Richard Joseph, a nonresident senior fellow in Global Economy and Development at the Brookings Institution, is John Evans Professor of International History and Politics at Northwestern University. A former fellow of The Carter Center, he focuses on African governance, political economy, and democratization. As a lecturer at the University of Ibadan, Nigeria, Joseph’s understanding of the misuse of Africa’s human, physical and natural resources underwent a fundamental shift as reflected in his essay Affluence and Underdevelopment: The Nigerian Experience (1978). During the subsequent three decades, he has confronted directly – in publications, seminars, lectures, and collaborative research programs – impediments in Africa to democracy and economic growth, the building of efficient public and private institutions, the reduction of systemic corruption and poverty, and the ending of violent conflict. Dr. Joseph also maintains AfricaPlus, a website intended to serve as a discussion forum about the promotion of democracy, growth, and security in Africa,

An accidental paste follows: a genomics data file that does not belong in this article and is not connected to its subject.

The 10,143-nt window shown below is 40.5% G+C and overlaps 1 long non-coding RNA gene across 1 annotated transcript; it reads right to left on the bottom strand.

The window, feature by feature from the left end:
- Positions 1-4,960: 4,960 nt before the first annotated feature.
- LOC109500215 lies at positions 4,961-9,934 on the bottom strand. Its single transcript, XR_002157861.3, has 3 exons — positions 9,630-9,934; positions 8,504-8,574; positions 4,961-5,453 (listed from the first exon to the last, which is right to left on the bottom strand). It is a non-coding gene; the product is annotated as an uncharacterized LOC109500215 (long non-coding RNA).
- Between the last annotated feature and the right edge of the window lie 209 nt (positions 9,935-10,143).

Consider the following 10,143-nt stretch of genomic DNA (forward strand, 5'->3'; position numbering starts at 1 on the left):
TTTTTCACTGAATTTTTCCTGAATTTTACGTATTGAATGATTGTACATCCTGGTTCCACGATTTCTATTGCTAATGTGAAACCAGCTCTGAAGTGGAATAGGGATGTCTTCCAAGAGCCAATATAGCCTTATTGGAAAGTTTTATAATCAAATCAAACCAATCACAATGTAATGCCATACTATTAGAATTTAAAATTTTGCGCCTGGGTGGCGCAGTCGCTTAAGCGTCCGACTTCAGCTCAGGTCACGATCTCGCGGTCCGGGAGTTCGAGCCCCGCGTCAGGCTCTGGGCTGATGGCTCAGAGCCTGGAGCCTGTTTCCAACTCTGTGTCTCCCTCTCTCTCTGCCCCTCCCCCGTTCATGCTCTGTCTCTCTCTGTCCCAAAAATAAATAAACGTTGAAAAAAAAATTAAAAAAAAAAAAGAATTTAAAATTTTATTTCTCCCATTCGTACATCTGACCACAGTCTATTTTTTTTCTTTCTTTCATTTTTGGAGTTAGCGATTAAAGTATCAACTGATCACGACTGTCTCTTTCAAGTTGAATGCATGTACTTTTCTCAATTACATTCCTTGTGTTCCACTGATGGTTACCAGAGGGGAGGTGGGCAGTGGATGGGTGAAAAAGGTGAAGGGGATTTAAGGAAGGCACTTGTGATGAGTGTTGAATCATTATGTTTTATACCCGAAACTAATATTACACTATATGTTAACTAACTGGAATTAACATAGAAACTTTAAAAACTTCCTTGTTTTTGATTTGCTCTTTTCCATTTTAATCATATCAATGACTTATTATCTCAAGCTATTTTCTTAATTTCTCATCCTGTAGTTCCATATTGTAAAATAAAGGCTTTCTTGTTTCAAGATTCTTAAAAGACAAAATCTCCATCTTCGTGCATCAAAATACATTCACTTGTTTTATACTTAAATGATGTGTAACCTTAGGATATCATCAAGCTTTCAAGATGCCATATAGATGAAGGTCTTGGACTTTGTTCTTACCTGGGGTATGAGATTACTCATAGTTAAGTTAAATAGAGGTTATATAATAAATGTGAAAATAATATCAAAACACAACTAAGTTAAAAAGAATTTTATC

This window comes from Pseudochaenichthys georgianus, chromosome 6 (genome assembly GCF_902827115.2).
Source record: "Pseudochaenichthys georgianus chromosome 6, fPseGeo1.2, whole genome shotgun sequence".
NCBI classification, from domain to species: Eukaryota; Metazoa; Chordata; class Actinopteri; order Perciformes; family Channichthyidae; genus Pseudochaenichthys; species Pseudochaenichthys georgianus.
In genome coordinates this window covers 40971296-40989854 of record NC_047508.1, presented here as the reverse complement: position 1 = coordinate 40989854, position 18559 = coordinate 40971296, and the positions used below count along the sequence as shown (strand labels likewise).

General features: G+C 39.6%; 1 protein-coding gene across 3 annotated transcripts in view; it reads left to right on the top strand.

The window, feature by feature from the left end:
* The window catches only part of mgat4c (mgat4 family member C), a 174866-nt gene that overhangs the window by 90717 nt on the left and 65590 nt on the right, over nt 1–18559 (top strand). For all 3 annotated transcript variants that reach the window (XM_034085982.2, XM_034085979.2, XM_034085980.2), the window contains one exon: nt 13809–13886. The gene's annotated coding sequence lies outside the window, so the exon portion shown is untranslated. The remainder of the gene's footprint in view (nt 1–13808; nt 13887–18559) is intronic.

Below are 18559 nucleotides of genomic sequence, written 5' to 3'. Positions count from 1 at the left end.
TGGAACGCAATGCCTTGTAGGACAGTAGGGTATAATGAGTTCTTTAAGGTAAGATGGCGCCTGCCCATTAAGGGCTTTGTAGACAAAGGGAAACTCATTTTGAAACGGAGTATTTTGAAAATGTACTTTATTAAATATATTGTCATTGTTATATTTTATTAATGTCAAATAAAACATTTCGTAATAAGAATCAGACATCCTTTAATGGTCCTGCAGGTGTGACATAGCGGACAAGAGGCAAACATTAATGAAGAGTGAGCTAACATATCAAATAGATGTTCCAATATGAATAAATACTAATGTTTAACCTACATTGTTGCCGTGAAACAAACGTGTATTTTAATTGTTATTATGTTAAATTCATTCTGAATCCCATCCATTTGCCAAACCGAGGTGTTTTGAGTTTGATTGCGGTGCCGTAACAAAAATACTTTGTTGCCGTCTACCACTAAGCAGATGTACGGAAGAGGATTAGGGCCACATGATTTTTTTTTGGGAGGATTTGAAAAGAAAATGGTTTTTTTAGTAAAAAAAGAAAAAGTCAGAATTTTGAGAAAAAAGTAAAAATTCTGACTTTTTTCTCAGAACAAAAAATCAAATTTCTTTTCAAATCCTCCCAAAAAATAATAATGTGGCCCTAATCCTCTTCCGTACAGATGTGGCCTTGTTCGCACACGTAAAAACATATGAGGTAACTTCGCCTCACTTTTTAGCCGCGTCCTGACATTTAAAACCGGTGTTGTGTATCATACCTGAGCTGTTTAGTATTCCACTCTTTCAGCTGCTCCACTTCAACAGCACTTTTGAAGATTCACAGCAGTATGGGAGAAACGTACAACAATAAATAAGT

In a USIP Special Report in 2002, entitled Smart Partnerships for African Development, he drew on lessons learned over the previous twenty-five years that include two years as a Ford Foundation program officer and six years of direct engagement with former U.S. President Jimmy Carter conducting peace and democracy initiatives in several African countries, notably Ethiopia, Ghana, Liberia, Sudan and Zambia. With the support of the Dutch Foreign Ministry, he initiated at Northwestern the Consortium for Development Partnerships (CDP) in 2004 and oversaw projects by West African researchers on governance, democracy and agribusiness. A grant from the Bill and Melinda Gates Foundation in 2006 supported the creation of the Research Alliance to Combat HIV/AIDS (REACH). Survey research has been completed on HIV prevention and treatment in several Nigerian communities involving dozens of researchers, graduate students, and field assistants backed by an international team.
“Growth, Security, and Democracy in Africa,” Journal of Democracy (Oct. 2014)
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